16-bit memory, caches, and UNIX V/386

karl lehenbauer karl at ficc.uu.net
Mon Aug 21 22:53:44 AEST 1989

In article <8746 at saturn.ucsc.edu>, laurie at ucscb.UCSC.EDU (60648000) writes:
> In article <9639 at b-tech.ann-arbor.mi.us> zeeff at b-tech.ann-arbor.mi.us (Jon Zeeff) writes:
> >Does anyone have a benchmark as to what 16 bit memory does to performance
> >if you have a caching motherboard?  I'm quite interested since it's the
> >only way I can add memory.
> I was running a AST premium 386/20 with 2.6mb of 32 bit memory. I then added 
> a 2mb 16 bit 100 ns memory card and when running graphics programs that 
> malloc'ed HUGE data structures (1-2 mb), my box ran about 40-60 % slower. 
> I was really suprised at the diff.

But does it have a cache?  On a Mylex 386/16, 32-bit reads that are cache 
misses incur two wait states, 16-bit reads that are cache misses incur five 
wait states, cache hits are zero wait states.  They claim the cache hit rate
(cache only helps on reads; writes must still be written, although I think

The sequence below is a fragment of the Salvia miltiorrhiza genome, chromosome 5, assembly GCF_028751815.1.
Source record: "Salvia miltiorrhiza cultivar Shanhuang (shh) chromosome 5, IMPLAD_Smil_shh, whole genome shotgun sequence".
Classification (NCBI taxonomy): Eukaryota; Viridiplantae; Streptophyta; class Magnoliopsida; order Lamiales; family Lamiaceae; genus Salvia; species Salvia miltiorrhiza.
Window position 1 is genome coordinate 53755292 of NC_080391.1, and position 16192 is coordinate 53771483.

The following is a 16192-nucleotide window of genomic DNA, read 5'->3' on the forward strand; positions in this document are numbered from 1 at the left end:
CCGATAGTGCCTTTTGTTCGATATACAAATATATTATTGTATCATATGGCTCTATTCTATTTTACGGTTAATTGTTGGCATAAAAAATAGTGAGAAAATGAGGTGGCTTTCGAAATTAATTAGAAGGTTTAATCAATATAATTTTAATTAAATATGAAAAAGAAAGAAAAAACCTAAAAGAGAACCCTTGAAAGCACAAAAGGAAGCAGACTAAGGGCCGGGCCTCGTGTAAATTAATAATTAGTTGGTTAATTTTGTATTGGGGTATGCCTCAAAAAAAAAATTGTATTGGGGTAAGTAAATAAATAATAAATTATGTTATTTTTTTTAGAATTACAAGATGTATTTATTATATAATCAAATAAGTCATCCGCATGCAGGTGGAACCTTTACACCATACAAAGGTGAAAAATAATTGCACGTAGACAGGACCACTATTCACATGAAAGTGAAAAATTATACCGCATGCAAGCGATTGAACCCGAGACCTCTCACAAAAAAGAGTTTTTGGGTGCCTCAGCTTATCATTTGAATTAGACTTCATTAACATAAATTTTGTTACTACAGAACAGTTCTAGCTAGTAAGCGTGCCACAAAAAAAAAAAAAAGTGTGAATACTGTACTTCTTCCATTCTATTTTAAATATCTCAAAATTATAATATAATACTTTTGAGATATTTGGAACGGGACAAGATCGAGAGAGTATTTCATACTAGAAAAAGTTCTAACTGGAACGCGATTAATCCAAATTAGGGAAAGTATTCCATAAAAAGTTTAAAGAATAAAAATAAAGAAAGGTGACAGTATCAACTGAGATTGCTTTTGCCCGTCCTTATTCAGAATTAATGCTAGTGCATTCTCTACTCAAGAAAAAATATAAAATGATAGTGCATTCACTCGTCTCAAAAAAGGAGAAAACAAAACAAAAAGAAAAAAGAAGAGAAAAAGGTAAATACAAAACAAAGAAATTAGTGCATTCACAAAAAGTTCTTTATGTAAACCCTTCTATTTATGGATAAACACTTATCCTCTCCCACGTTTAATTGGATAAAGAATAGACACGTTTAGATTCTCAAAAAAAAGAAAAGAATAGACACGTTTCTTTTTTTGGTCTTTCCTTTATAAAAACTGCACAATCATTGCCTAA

writes only incur one wait state) is typically 80%.  This should mean
(in the "typical" sceniaro) that 20% of the reads take 2.5 times longer
with 16-bit memory rather than 32.  I realize benchmarks would be a lot
more useful.

I'd like a way to differentiate between the 32-bit and 16-bit memory and use
them for different purposes.  You could isolate your 16-bit memory from
Unix simply by not making its address start contiguously with the end of
your 32-bit memory.  

The only way I have figured out to make use of that without the Unix source
(or a lot of pain) is to use it as a ramdisk.  It would be really nice if you 
could get Unix to use it for disk buffers, tho' again a pain without the source.

-- uunet!ficc!karl	"Have you debugged your wolf today?"

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